OAV in several countries encounters minor setbacks
by UNTV News | Posted on Monday, April 15th, 2019
The Overseas Absentee Voting (OAV) on Saturday (April 13) drew minor setbacks in several countries.
In Hong Kong
Two voting machines encountered technical problems during the first day of the OAV. The machines were rejecting the ballots.
According to Consul General Antonio Morales aside from the machines, they also encountered problems with incomplete shading, over-voting, and problems with some ballots’ barcode.
The Facebook page of the Philippine Embassy in Russia was filled with complaints due to the insufficient number of ballots for the total voters.
Only 2,169 ballots arrived in Russia where the number of registered voters is at 3,529.
UNTV is still waiting for the response of the Philippine Embassy in Russia on the said issue.I
Meanwhile, in other countries like Taiwan, Malaysia, and East Timor, there was only a small voter turnout during the first day of the OAV.
Manila Economic Cultural Office (MECO) Deputy Resident Representative Atty. Carlo Aquino urges voters in Taiwan not to wait for the last day in order to vote.
“Magkakasabay-sabay po kayo. Hanggang Mayo 13 bukas po ang MECO para tanggapin ang inyong boto. Gamitin po natin ang ating karapatan na mamili kung sino ang mamumuno sa atin, (There might be an influx of voters. MECO is open for you to vote until May 13. Let us use our right to choose on who should lead us)” he said.—Aileen Cerrudo (with reports from Grace Casin)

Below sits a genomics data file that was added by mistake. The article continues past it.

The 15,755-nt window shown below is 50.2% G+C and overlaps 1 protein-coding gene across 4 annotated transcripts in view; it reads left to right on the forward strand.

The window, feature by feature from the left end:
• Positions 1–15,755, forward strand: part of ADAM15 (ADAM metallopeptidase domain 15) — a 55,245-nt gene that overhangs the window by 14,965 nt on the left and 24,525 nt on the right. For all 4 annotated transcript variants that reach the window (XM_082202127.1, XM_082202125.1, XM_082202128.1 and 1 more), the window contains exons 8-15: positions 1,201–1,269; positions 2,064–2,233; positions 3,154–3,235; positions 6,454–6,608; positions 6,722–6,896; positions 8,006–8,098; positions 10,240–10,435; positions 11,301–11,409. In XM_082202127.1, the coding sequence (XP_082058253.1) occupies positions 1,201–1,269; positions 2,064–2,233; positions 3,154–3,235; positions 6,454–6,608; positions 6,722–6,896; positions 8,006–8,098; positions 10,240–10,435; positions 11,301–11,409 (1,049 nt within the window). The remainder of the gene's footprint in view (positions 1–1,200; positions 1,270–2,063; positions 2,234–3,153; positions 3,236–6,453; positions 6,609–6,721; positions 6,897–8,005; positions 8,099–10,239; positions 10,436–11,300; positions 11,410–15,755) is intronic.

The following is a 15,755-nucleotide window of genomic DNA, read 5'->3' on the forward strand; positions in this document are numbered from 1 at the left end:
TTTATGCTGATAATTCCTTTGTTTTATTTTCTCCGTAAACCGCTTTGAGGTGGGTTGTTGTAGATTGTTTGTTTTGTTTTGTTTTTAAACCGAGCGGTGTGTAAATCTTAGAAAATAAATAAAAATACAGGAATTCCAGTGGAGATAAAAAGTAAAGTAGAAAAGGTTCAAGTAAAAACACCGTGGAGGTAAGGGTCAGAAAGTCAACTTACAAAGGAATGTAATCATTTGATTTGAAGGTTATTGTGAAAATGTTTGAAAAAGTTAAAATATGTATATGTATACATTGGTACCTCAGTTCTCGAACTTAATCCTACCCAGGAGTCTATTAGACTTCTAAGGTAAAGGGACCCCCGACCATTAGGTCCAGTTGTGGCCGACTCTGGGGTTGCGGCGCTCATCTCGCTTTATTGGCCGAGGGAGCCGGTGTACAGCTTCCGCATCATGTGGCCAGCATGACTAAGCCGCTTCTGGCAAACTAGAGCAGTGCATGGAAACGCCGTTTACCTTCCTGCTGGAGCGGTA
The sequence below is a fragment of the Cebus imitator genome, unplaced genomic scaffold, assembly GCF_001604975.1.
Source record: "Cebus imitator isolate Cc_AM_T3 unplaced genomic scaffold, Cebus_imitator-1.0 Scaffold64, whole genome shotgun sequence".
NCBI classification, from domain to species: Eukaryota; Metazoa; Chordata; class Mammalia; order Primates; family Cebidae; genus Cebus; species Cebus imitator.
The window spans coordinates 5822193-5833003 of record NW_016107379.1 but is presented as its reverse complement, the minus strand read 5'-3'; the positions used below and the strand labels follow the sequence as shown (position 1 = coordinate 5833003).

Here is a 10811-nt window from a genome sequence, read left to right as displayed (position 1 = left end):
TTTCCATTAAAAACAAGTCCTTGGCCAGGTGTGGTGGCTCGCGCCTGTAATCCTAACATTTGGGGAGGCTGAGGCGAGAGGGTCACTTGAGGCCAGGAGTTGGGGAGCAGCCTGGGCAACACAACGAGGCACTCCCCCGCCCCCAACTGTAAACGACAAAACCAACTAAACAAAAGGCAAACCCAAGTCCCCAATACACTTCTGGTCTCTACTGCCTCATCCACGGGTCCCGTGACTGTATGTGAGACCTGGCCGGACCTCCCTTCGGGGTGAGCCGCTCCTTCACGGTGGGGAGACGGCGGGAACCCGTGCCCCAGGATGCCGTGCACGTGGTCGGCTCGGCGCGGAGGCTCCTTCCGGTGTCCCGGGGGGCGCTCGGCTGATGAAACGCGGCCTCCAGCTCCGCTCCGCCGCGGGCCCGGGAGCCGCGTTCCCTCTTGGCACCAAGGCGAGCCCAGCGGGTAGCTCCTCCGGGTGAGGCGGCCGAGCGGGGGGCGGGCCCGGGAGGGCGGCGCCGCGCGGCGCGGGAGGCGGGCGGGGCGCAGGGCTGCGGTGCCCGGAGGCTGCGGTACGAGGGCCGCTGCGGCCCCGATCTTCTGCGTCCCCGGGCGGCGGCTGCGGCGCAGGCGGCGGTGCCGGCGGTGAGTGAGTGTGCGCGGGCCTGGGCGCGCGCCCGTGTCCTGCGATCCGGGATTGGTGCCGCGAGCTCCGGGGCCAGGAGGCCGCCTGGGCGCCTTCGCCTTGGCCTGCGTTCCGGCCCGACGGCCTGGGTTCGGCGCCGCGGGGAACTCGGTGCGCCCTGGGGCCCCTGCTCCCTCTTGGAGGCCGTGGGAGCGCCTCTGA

by UNTV News | Posted on Saturday, April 13th, 2019
MANILA, Philippines – The month-long overseas absentee voting (OAV) has begun today, April 13.
The Commission on Elections (Comelec) Office for Overseas Voting (OFOV) said there are a total of 1,822,173 overseas voters for this election. Majority of this voters are land-based workers totaling 1,779,140 while 43,033 are sea-based workers.
In photos taken by UNTV News and Rescue team in Singapore (correspondent Queenie Ballon), some of the registered Filipino voters there have lined up early at the Philippine Embassy to cast their votes.
Overseas Filipino worker Bobby Catolos, who has been working in Singapore for 20 years now, said he makes it a point to consistently exercise his right to suffrage since 2007.
In Hongkong, the UNTV News and Rescue team (correspondent Ferdie Petalio) reported that Filipinos there also went to cast their votes early despite the inclement weather.
Comelec-OFOV said most of the registered voters are in the Middle East and African region followed by the Asia Pacific, North and Latin America and European region.
However, there will be no OAV in three areas—Damascus in Syria, Tripoli in Libya and Baghdad in Iraq—due to the ongoing tensions there.
Comelec said that of the 83 countries or Philippine posts, 41 will use vote counting machines (VCM), while Filipinos abroad within the jurisdictions of the remaining 42 areas will use the manual system of voting, either personal or through postal.